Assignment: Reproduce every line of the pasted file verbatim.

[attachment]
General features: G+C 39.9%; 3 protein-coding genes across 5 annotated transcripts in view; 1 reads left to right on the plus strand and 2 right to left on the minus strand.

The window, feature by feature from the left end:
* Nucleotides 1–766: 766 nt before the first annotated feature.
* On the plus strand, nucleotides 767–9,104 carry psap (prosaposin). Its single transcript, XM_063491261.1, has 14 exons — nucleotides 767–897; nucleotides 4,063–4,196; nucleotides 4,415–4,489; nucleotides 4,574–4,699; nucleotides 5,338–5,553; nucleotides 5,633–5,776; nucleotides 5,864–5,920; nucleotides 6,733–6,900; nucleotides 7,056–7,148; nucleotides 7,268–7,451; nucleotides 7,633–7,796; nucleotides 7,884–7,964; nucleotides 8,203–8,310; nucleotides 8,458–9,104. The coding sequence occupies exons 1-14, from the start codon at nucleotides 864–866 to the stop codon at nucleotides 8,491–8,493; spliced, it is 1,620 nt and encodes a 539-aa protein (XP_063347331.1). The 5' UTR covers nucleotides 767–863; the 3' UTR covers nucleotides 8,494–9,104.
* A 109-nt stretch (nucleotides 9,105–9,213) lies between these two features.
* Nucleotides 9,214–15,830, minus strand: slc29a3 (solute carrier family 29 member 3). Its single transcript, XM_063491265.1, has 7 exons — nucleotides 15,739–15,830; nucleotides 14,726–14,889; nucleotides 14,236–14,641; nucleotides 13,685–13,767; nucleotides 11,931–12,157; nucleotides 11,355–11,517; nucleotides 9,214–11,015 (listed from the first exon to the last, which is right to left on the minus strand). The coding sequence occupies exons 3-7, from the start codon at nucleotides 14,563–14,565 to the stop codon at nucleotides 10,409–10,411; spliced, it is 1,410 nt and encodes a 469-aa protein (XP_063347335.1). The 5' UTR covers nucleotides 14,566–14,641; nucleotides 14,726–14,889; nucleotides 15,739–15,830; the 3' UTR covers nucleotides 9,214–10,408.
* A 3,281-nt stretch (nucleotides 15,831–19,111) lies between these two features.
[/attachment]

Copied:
General features: G+C 39.9%; 3 protein-coding genes across 5 annotated transcripts in view; 1 reads left to right on the plus strand and 2 right to left on the minus strand.

The window, feature by feature from the left end:
* Nucleotides 1–766: 766 nt before the first annotated feature.
* On the plus strand, nucleotides 767–9,104 carry psap (prosaposin). Its single transcript, XM_063491261.1, has 14 exons — nucleotides 767–897; nucleotides 4,063–4,196; nucleotides 4,415–4,489; nucleotides 4,574–4,699; nucleotides 5,338–5,553; nucleotides 5,633–5,776; nucleotides 5,864–5,920; nucleotides 6,733–6,900; nucleotides 7,056–7,148; nucleotides 7,268–7,451; nucleotides 7,633–7,796; nucleotides 7,884–7,964; nucleotides 8,203–8,310; nucleotides 8,458–9,104. The coding sequence occupies exons 1-14, from the start codon at nucleotides 864–866 to the stop codon at nucleotides 8,491–8,493; spliced, it is 1,620 nt and encodes a 539-aa protein (XP_063347331.1). The 5' UTR covers nucleotides 767–863; the 3' UTR covers nucleotides 8,494–9,104.
* A 109-nt stretch (nucleotides 9,105–9,213) lies between these two features.
* Nucleotides 9,214–15,830, minus strand: slc29a3 (solute carrier family 29 member 3). Its single transcript, XM_063491265.1, has 7 exons — nucleotides 15,739–15,830; nucleotides 14,726–14,889; nucleotides 14,236–14,641; nucleotides 13,685–13,767; nucleotides 11,931–12,157; nucleotides 11,355–11,517; nucleotides 9,214–11,015 (listed from the first exon to the last, which is right to left on the minus strand). The coding sequence occupies exons 3-7, from the start codon at nucleotides 14,563–14,565 to the stop codon at nucleotides 10,409–10,411; spliced, it is 1,410 nt and encodes a 469-aa protein (XP_063347335.1). The 5' UTR covers nucleotides 14,566–14,641; nucleotides 14,726–14,889; nucleotides 15,739–15,830; the 3' UTR covers nucleotides 9,214–10,408.
* A 3,281-nt stretch (nucleotides 15,831–19,111) lies between these two features.